Just snippets this morning.
Regular commenter kvd is always an interesting source. He pointed me to this article: High-frequency trading is cuckoo. You may have to register (it's free) to access it. I really wasn't clear on just what high frequency trading was. On the surface, the ASX itself would appear to be guilt of at least facilitating insider trading.
Over at skepticslawyer, Lorenzo has joined the team in what might be described as a case of affirmative action, the addition of a male! It's quite a complex piece, but Legal Eagle's Academic theory and practice is worth a read. In comments, skepticlawyer herself demonstrates that all roads continue to lead to Rome. I really have learnt a lot from her comments.
Loosely, perhaps not so loosely, linked to this is my present train reading, Geoffrey Blainey's A very short history of the world. I am enjoying it and not just because Professor Blainey is a very good writer. He provides a context, a framework, that fits together bits of human history across the globe including Rome.
My knowledge of history has grown enormously since I started blogging. That's fun.
I blinked when I read Pleistocene Re-Wilding: Environmental Restoration or Ecological Heresy? However, in a way it captures something that has often concerned me about the modern environmental movement, the tendency to attempt to freeze at a point in time regardless of past or future.
Staying on the environment, I couldn't let the retirement of Australian Greens' leader Bob Brown pass without a comment. Bob was in my class at primary school. I wish he and his partner Paul a happy time together.
While I haven't met Paul beyond some email exchanges, I suspect that a fair bit of Bob's success and especially his stability has been due to Paul's willingness to play the supporting partner role. It's just so much easier to do things when you have a secure home base.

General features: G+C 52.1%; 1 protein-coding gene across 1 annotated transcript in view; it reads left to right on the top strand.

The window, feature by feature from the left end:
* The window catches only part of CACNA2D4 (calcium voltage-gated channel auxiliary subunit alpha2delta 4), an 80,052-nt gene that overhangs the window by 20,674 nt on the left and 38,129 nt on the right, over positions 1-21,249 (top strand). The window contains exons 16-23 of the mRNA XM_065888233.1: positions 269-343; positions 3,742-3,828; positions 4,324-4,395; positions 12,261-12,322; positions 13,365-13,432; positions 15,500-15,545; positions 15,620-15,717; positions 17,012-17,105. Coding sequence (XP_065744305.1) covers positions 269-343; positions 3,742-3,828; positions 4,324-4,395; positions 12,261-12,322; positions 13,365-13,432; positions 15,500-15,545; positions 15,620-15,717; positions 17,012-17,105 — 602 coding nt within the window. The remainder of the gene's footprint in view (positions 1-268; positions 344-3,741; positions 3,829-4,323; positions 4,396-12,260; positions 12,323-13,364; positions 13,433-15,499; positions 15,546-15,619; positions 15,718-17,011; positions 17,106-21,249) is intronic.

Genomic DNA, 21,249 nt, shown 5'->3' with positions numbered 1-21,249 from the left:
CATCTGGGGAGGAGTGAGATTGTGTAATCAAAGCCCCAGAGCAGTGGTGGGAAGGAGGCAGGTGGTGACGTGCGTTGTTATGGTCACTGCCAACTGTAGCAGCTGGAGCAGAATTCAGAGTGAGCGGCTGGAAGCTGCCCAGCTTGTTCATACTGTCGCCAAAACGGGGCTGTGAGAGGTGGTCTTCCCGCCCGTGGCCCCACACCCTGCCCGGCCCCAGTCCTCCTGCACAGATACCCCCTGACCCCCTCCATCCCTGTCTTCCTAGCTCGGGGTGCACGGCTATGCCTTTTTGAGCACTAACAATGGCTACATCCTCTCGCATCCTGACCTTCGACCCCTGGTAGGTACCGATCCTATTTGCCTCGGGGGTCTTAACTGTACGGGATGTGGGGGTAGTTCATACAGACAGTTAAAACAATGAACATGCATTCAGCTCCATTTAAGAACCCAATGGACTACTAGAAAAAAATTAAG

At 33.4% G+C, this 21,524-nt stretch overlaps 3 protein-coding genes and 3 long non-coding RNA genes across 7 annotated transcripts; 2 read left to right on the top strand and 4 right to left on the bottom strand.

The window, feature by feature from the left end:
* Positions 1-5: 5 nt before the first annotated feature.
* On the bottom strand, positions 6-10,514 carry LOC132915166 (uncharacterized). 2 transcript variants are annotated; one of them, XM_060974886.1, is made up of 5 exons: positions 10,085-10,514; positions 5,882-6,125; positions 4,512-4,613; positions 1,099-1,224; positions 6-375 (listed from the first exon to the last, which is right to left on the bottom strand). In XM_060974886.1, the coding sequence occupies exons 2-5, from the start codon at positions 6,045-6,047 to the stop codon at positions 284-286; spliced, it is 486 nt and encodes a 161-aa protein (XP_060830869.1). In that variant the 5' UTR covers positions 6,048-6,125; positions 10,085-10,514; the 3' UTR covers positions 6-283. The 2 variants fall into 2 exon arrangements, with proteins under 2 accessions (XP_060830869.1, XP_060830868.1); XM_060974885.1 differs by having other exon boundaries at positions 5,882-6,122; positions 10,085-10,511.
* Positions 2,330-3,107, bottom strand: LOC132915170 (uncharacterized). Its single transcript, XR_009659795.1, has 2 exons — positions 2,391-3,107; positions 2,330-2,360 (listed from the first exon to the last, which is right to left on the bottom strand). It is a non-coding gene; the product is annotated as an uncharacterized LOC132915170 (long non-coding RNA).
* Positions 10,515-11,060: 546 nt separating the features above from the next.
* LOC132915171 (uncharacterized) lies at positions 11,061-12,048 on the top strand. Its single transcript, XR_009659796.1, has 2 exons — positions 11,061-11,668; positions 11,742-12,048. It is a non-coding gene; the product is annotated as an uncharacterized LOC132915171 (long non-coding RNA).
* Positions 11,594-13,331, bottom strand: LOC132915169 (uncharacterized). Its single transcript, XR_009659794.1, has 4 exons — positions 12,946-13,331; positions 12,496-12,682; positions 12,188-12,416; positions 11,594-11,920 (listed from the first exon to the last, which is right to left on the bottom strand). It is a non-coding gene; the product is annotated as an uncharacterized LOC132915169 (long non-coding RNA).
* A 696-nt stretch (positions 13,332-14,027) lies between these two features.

One of the reasons I got so angry at the the ABC's At Home with Julia was my distaste at the treatment of her partner. I suspect that Tim probably laughed, but I still reserve the right to be angry on his behalf!
I often rail at the way in which do-gooder Government policies have adverse effects. This story is a case in point - Art collector stopped from donating collection by Australian legislation.
I can't comment on the accuracy of the story because I haven't done the checking research. However, the point that our desire to protect the Aboriginal cultural heritage has actually damaged current Aboriginal artists does ring true.
Oh dear, I had to laugh. In a comment on his own post, Parenting goes corporate, Nicholas Gruen wrote:
“We aim to be a world-class family leveraging our skills to the advantage of all.”
Do at least scan Nicholas' post. As a management consultant I used to peddle this stuff. I thought then, and indeed do now, that a focus on mission, vision and values was important. But then it all became just another example of what I have come to call mechanistic management, a substitute for real thought, a process that you had to go though.
As I have so often complained, the combination of photos with pastel colours does not a policy or business statement make.
I appear to be adopting my grumpy old man role. Time to finish, I think.